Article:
It's been nearly two years since President Obama created the U.S. chief data scientist role, and the man currently in the job had an urgent message Thursday for attendees at Strata+Hadoop World: We need you.
"We are at the first step in making data work for every American," said DJ Patil in a keynote speech at the show. "It's only going to make a difference when people like you step up and show that it's not just feasible but scalable."
As chief data scientist in the White House Office of Science and Technology Policy, Patil's mission is to "responsibly unleash the power of data to benefit all Americans," he said, with an emphasis on the word "responsibly" and the focus on inclusion.
Challenges he's focused on during his tenure so far have included the opioid epidemic, highway safety, precision medicine, empowering underserved segments of the population, and education.
"We firmly believe that every student has to have the opportunity to understand computers and to learn how to code," Patil said. "It's one of the basic tenets of living in our new economy."
Patil also stressed the need for caution when working with big data, including ethical issues such as algorithmic transparency. A technology is neither radical nor revolutionary unless it benefits everyone, Patil said, citing as an example the need to overhaul the U.S. criminal justice system.
Lynn Overmann, senior advisor to the U.S. chief technology officer for criminal justice, joined Patil on stage to describe current efforts to use data for that purpose. Siloed data, manual entry, privacy, integration, legacy systems and a lack of skills were all among the factors Overmann listed as obstacles in that effort.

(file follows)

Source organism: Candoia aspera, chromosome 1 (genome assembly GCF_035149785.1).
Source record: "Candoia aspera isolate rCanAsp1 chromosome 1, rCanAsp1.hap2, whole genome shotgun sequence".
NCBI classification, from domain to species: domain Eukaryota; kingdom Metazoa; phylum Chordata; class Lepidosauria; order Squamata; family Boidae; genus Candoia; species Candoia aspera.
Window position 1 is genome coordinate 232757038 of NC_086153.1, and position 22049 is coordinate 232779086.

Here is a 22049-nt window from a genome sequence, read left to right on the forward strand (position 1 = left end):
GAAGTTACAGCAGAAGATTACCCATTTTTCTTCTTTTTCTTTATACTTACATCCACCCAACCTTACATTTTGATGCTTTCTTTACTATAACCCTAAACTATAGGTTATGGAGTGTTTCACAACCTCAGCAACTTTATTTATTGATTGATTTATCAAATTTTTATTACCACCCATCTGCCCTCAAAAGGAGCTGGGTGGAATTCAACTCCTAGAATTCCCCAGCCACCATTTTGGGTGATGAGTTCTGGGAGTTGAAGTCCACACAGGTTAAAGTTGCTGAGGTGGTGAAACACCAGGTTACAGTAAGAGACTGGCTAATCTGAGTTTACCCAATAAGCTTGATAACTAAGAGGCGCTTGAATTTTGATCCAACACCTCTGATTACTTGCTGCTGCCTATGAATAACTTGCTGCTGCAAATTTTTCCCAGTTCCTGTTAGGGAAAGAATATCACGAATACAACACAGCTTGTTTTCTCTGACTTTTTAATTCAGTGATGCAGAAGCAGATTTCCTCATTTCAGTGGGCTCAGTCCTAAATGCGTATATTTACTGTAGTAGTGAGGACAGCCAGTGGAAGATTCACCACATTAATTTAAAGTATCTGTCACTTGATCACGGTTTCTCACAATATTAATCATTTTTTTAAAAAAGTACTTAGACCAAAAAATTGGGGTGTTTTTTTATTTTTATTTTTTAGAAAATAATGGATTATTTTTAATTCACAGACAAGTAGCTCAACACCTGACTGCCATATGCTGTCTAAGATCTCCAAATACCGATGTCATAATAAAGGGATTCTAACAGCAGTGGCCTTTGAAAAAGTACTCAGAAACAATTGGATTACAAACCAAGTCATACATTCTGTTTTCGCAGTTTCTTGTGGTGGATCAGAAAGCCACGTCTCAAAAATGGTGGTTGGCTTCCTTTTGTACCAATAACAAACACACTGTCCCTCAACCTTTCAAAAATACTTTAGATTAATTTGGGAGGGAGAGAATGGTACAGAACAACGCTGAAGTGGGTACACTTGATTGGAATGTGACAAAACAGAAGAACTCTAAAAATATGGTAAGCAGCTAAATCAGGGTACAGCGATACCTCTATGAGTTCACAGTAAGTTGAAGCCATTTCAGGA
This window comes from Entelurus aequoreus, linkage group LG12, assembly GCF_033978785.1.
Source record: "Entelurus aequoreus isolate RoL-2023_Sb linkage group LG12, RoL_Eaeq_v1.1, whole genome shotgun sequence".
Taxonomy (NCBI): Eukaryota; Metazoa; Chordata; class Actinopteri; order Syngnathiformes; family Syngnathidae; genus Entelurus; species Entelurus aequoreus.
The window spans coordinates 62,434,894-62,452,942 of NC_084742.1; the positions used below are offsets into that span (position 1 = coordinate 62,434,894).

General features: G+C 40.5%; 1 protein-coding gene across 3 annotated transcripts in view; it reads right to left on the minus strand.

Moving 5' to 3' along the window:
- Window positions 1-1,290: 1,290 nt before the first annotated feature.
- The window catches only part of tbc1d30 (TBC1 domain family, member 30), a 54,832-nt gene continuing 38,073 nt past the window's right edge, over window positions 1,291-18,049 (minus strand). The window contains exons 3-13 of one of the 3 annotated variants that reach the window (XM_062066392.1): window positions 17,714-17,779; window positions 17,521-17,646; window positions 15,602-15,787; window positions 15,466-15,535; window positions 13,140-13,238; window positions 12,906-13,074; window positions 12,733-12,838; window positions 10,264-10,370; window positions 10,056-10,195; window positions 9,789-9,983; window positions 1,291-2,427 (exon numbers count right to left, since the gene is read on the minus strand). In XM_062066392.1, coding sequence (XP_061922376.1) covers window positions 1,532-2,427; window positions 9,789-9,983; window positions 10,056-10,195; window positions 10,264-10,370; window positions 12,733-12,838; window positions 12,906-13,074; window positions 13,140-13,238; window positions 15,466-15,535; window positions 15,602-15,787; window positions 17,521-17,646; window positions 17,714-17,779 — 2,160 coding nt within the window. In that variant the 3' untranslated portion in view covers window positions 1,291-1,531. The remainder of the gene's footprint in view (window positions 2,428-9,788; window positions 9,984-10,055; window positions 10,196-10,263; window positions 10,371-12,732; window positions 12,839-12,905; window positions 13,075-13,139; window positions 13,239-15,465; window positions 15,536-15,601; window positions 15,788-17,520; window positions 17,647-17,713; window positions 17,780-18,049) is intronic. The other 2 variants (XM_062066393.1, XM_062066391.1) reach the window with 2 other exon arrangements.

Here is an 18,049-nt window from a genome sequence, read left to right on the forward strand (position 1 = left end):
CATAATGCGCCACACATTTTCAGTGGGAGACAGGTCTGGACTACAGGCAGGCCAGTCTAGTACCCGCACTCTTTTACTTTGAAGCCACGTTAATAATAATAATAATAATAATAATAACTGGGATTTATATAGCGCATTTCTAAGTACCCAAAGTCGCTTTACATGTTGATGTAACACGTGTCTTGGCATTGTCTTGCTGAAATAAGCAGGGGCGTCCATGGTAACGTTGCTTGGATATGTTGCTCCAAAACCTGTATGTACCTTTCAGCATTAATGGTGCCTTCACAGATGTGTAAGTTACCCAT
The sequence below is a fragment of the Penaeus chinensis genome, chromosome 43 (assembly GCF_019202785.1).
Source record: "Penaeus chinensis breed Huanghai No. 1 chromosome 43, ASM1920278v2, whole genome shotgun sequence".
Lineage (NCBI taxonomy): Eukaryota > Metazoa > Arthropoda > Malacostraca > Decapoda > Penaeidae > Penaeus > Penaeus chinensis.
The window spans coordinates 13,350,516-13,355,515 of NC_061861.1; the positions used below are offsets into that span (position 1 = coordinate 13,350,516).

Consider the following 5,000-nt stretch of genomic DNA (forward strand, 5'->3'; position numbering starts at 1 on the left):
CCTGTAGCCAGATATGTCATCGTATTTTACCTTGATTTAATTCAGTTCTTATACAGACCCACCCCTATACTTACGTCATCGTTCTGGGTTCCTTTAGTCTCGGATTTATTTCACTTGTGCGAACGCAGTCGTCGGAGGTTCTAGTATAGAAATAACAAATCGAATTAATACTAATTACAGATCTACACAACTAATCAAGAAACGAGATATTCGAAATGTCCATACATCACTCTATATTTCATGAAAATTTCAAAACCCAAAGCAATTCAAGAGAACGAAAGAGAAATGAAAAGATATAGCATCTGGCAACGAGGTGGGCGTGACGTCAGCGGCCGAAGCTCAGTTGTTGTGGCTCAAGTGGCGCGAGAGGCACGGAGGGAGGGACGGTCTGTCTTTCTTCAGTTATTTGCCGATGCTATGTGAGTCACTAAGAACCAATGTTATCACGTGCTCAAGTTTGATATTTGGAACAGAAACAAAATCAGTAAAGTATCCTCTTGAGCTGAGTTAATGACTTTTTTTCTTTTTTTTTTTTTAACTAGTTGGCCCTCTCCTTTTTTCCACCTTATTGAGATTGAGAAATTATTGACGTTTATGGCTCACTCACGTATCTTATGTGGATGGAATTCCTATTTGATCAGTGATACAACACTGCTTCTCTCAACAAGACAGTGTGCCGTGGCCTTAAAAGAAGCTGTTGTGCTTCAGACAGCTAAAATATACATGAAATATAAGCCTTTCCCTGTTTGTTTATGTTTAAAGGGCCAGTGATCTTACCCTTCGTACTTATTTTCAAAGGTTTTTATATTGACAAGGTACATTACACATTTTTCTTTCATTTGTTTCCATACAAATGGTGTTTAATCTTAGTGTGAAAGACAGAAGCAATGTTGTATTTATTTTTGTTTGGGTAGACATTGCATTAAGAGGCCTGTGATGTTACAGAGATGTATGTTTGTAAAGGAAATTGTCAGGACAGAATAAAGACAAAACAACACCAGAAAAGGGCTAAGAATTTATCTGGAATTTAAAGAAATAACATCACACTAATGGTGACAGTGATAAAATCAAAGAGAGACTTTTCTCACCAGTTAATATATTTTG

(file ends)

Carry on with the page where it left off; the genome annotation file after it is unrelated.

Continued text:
"You have already solved these problems -- probably 10 years ago," she told audience members. "The opportunity is to use your talent to operationalize solutions to one of the biggest challenges facing our nation. Come help us -- we can solve these problems together."
Patil summed up the White House's message to data scientists with four key points.
First, "the edge cases matter," he said. "They're so easy to dismiss, but every one of them is a person or a group of people. Think carefully about who those cases are and the faces behind them -- you determine whether they have a solution or get nothing."
Second, "every data science training program must include ethics and security," Patil said. "We have entered a period where we have to take ownership for this."
Third, "we need you," he said, "whether you take time out of your career to work on this, or change careers."
Finally, "always focus on the individual," Patil said. "If you do, you'll always be right, and we can really transform this country in an unbelievably awesome way."